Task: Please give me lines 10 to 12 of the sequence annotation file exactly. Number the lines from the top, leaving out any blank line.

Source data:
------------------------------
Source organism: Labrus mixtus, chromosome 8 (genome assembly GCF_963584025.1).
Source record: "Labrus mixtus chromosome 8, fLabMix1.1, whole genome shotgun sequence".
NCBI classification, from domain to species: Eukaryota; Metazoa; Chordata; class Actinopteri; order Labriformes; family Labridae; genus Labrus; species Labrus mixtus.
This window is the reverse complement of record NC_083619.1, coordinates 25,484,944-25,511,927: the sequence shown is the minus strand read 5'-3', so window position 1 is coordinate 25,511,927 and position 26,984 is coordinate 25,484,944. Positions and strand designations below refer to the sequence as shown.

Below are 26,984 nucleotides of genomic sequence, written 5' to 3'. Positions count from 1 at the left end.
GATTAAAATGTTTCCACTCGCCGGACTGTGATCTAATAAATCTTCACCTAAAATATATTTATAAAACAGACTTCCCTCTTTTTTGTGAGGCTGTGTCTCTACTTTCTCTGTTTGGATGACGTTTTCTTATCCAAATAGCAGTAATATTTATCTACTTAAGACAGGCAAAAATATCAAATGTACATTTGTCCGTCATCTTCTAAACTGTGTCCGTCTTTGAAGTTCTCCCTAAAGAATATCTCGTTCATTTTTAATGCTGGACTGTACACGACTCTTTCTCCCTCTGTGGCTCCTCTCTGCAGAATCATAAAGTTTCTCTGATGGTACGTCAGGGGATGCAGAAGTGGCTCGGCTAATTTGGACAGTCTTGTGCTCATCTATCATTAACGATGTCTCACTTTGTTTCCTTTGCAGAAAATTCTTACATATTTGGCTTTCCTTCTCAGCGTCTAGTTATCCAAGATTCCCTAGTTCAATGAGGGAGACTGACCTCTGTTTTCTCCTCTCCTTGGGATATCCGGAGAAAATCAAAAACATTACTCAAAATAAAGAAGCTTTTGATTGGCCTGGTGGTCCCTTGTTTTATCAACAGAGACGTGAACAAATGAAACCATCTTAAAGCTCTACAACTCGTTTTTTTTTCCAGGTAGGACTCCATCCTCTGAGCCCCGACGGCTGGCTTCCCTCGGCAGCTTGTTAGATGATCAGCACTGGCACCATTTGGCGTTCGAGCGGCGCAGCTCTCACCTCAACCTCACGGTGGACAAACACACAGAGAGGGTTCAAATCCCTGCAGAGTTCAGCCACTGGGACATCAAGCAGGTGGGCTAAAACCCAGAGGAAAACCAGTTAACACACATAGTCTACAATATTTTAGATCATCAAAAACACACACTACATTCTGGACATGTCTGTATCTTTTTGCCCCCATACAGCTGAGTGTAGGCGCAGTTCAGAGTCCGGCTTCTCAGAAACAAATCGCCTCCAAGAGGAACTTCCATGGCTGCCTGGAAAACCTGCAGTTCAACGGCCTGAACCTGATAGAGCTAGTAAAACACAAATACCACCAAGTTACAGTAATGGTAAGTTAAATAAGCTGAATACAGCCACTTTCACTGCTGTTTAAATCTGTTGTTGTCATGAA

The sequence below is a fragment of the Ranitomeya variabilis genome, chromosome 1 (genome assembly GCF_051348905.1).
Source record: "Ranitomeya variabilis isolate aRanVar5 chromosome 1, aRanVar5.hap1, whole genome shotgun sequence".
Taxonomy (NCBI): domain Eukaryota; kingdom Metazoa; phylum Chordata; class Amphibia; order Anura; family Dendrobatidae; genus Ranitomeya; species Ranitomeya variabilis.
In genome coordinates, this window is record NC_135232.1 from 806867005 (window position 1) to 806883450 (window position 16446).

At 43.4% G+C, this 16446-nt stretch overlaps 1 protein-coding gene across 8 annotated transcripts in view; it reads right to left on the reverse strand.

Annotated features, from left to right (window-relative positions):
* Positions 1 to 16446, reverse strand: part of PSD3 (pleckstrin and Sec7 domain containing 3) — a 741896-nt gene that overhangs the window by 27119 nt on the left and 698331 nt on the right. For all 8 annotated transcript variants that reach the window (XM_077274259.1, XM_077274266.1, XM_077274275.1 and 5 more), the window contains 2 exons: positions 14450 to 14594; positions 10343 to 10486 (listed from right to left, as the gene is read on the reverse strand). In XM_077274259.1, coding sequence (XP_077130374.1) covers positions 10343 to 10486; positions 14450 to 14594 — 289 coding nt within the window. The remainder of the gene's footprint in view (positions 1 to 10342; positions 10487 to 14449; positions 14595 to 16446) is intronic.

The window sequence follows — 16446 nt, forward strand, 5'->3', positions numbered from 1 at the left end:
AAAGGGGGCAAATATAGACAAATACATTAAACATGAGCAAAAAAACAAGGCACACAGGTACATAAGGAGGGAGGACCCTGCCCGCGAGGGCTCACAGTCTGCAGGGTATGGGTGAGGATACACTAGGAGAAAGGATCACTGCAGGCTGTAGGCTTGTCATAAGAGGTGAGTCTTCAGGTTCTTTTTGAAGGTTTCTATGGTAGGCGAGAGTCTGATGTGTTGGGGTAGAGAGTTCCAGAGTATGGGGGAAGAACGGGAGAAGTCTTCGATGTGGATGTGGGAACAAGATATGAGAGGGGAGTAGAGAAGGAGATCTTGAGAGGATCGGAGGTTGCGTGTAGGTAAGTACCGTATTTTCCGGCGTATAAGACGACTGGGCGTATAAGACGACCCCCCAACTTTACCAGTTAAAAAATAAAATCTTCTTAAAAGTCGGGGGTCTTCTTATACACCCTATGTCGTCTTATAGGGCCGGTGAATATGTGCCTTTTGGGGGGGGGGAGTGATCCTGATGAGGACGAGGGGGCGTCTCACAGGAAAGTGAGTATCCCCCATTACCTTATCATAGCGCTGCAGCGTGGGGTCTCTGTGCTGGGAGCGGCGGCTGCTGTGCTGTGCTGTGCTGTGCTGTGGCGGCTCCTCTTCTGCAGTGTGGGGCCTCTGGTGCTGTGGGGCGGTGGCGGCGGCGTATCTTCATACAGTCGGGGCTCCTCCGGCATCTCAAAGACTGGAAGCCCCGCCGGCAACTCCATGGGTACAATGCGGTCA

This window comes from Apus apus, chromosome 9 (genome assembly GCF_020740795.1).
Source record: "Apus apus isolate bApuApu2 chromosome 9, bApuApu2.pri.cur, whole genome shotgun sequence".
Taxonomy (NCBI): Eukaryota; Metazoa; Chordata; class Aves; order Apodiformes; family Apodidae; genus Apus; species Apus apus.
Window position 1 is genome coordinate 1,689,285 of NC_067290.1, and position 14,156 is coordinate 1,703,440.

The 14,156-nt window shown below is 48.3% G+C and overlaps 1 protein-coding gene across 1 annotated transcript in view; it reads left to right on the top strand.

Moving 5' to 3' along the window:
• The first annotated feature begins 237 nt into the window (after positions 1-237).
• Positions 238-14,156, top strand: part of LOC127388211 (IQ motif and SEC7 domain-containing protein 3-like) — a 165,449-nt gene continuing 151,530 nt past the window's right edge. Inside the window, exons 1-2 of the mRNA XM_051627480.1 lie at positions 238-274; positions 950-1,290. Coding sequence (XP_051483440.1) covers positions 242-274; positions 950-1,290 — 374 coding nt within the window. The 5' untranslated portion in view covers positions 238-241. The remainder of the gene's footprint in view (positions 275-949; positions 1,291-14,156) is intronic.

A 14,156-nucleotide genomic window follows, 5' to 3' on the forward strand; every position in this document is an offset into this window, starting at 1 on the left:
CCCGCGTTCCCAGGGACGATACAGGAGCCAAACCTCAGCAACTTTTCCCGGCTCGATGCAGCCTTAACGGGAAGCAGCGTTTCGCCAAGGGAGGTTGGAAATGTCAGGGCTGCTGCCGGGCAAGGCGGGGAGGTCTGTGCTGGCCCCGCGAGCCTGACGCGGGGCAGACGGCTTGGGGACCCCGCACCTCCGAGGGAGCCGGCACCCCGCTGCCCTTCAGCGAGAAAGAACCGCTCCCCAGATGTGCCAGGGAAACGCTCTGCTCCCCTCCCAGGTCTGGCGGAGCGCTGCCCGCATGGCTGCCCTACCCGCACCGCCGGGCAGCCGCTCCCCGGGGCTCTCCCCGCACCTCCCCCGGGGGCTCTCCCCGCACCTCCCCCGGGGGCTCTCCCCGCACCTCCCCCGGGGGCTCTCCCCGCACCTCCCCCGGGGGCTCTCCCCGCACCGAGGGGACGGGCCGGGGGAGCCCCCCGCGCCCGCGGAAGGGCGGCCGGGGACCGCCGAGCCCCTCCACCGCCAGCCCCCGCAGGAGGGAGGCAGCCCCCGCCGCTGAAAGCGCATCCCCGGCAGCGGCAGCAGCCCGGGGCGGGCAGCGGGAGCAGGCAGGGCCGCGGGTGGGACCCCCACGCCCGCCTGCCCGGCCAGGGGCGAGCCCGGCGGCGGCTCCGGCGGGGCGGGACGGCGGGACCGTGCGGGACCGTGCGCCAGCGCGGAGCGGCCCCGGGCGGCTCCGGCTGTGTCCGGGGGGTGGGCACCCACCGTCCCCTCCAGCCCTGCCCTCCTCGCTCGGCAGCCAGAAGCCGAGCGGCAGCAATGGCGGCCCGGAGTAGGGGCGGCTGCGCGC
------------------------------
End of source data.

In genome coordinates, this window is record NC_135232.1 from 806867005 (window position 1) to 806883450 (window position 16446).

At 43.4% G+C, this 16446-nt stretch overlaps 1 protein-coding gene across 8 annotated transcripts in view; it reads right to left on the reverse strand.

Annotated features, from left to right (window-relative positions):